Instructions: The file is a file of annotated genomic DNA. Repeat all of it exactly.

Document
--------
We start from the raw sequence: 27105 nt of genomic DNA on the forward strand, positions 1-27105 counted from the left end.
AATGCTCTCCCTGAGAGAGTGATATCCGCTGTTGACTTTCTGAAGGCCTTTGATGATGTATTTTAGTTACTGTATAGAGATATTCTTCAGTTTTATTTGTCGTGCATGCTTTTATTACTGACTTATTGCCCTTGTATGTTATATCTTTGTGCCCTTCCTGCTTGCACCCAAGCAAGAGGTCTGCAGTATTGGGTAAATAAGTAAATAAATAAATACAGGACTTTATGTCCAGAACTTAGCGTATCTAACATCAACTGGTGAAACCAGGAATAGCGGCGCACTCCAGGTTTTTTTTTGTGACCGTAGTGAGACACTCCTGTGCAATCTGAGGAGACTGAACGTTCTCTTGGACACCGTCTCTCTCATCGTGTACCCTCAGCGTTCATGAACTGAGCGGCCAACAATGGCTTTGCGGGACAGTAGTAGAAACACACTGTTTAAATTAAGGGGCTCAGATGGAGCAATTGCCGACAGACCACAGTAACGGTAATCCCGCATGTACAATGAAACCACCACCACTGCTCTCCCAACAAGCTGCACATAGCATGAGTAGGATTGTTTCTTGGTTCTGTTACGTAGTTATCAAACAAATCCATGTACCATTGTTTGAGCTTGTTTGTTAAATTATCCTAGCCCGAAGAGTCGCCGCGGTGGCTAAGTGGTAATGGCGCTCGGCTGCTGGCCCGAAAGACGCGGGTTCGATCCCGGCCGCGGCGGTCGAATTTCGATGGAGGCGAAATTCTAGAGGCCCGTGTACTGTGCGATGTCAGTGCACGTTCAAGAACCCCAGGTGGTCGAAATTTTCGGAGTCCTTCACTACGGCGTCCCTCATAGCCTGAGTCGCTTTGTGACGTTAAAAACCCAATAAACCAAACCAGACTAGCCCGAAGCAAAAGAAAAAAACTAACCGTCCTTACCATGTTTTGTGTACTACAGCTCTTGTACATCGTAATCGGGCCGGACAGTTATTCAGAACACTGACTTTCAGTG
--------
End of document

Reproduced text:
We start from the raw sequence: 27105 nt of genomic DNA on the forward strand, positions 1-27105 counted from the left end.
AATGCTCTCCCTGAGAGAGTGATATCCGCTGTTGACTTTCTGAAGGCCTTTGATGATGTATTTTAGTTACTGTATAGAGATATTCTTCAGTTTTATTTGTCGTGCATGCTTTTATTACTGACTTATTGCCCTTGTATGTTATATCTTTGTGCCCTTCCTGCTTGCACCCAAGCAAGAGGTCTGCAGTATTGGGTAAATAAGTAAATAAATAAATACAGGACTTTATGTCCAGAACTTAGCGTATCTAACATCAACTGGTGAAACCAGGAATAGCGGCGCACTCCAGGTTTTTTTTTGTGACCGTAGTGAGACACTCCTGTGCAATCTGAGGAGACTGAACGTTCTCTTGGACACCGTCTCTCTCATCGTGTACCCTCAGCGTTCATGAACTGAGCGGCCAACAATGGCTTTGCGGGACAGTAGTAGAAACACACTGTTTAAATTAAGGGGCTCAGATGGAGCAATTGCCGACAGACCACAGTAACGGTAATCCCGCATGTACAATGAAACCACCACCACTGCTCTCCCAACAAGCTGCACATAGCATGAGTAGGATTGTTTCTTGGTTCTGTTACGTAGTTATCAAACAAATCCATGTACCATTGTTTGAGCTTGTTTGTTAAATTATCCTAGCCCGAAGAGTCGCCGCGGTGGCTAAGTGGTAATGGCGCTCGGCTGCTGGCCCGAAAGACGCGGGTTCGATCCCGGCCGCGGCGGTCGAATTTCGATGGAGGCGAAATTCTAGAGGCCCGTGTACTGTGCGATGTCAGTGCACGTTCAAGAACCCCAGGTGGTCGAAATTTTCGGAGTCCTTCACTACGGCGTCCCTCATAGCCTGAGTCGCTTTGTGACGTTAAAAACCCAATAAACCAAACCAGACTAGCCCGAAGCAAAAGAAAAAAACTAACCGTCCTTACCATGTTTTGTGTACTACAGCTCTTGTACATCGTAATCGGGCCGGACAGTTATTCAGAACACTGACTTTCAGTG